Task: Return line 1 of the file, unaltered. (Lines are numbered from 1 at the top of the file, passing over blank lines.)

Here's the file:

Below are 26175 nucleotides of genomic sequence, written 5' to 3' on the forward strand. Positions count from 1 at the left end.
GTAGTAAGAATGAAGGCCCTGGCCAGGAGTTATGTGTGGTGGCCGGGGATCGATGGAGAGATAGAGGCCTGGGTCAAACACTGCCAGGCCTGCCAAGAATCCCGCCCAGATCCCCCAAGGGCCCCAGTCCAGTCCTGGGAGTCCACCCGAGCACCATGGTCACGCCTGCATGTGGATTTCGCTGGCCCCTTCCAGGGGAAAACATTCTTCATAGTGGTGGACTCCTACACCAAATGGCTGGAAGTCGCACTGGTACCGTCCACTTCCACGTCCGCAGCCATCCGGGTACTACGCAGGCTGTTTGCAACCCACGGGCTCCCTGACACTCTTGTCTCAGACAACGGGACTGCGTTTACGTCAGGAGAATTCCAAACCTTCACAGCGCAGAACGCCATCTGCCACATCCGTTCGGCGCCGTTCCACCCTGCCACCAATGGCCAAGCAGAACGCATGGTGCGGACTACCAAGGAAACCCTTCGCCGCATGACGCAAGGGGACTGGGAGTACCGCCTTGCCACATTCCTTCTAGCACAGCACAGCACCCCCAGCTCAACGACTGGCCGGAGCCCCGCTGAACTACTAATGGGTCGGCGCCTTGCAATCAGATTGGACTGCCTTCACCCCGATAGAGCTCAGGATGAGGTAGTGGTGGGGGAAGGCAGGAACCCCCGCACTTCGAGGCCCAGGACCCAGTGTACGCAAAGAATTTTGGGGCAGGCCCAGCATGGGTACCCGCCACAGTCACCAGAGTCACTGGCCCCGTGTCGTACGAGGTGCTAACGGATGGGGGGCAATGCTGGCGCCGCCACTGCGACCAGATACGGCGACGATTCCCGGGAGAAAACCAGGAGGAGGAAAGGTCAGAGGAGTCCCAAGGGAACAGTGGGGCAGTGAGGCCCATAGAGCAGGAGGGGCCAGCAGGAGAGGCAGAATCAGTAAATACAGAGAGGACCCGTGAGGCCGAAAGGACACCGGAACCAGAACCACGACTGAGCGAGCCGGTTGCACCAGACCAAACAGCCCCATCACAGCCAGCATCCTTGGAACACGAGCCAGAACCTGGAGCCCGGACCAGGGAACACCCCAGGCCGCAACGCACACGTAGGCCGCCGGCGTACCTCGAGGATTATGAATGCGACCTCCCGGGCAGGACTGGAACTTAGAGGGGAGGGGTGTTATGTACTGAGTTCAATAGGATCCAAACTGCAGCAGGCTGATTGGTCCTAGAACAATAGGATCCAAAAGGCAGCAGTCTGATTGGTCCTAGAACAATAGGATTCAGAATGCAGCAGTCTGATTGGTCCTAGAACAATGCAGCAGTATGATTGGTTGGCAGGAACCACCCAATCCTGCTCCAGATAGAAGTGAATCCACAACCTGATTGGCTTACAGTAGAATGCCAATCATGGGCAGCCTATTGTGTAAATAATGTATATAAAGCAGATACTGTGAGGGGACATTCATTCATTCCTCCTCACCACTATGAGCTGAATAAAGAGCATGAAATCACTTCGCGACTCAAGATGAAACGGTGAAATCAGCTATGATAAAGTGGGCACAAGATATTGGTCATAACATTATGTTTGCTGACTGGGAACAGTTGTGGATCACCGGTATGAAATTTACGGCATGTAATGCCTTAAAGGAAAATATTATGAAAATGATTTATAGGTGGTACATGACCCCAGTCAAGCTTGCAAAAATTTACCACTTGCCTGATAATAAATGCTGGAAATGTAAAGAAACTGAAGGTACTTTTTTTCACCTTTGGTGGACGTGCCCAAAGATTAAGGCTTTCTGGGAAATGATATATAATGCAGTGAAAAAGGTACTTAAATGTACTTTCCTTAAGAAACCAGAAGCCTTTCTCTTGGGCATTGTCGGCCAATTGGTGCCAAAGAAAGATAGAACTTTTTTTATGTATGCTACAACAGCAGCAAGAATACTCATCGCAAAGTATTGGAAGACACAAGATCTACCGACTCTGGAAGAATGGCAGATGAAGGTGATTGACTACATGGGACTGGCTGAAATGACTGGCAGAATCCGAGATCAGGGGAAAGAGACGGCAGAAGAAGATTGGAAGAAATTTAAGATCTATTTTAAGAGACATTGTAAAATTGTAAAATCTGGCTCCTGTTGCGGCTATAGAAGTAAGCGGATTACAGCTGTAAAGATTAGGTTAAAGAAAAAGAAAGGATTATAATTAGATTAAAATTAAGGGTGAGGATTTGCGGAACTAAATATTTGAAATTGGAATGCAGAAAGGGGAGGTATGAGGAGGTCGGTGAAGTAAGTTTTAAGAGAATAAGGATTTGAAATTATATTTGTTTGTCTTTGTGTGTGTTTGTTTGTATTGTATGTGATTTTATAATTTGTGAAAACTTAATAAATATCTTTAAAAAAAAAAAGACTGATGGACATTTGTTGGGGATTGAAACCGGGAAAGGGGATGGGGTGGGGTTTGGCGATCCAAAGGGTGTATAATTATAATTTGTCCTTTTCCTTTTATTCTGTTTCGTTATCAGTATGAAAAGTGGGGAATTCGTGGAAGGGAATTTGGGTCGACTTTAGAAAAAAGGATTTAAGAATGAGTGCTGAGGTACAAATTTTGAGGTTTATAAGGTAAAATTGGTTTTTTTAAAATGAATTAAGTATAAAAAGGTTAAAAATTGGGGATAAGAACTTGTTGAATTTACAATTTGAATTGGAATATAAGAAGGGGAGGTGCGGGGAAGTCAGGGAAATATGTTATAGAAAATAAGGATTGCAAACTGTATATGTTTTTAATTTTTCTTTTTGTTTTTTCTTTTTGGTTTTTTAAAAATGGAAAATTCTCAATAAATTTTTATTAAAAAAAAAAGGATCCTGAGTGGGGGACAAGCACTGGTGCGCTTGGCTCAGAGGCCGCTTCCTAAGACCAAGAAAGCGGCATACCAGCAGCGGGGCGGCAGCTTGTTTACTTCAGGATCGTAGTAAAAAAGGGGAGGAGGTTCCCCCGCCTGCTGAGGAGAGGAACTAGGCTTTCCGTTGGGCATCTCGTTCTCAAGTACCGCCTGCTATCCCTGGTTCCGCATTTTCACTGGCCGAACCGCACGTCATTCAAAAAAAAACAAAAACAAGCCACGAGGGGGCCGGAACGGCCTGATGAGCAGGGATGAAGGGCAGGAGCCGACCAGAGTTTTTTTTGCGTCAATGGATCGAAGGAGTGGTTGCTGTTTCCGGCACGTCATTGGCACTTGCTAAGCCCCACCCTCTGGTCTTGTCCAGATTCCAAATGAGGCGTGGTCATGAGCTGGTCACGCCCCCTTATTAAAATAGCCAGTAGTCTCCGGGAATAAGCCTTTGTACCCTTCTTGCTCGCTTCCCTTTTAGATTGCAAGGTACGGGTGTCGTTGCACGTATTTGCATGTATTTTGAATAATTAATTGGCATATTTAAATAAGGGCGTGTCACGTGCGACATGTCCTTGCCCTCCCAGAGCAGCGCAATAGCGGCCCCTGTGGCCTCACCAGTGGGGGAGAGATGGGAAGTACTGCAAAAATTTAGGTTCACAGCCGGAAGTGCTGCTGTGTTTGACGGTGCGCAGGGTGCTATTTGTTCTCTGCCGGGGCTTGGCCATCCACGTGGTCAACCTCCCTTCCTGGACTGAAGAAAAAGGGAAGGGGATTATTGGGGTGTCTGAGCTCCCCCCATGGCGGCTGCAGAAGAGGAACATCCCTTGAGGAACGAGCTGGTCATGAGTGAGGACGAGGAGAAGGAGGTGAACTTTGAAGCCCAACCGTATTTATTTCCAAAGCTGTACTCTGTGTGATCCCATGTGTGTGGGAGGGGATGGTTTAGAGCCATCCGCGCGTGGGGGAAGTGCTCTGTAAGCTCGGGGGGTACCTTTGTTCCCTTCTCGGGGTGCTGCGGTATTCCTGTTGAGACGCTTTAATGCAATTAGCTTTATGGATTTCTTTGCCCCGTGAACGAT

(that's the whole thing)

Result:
Below are 26175 nucleotides of genomic sequence, written 5' to 3' on the forward strand. Positions count from 1 at the left end.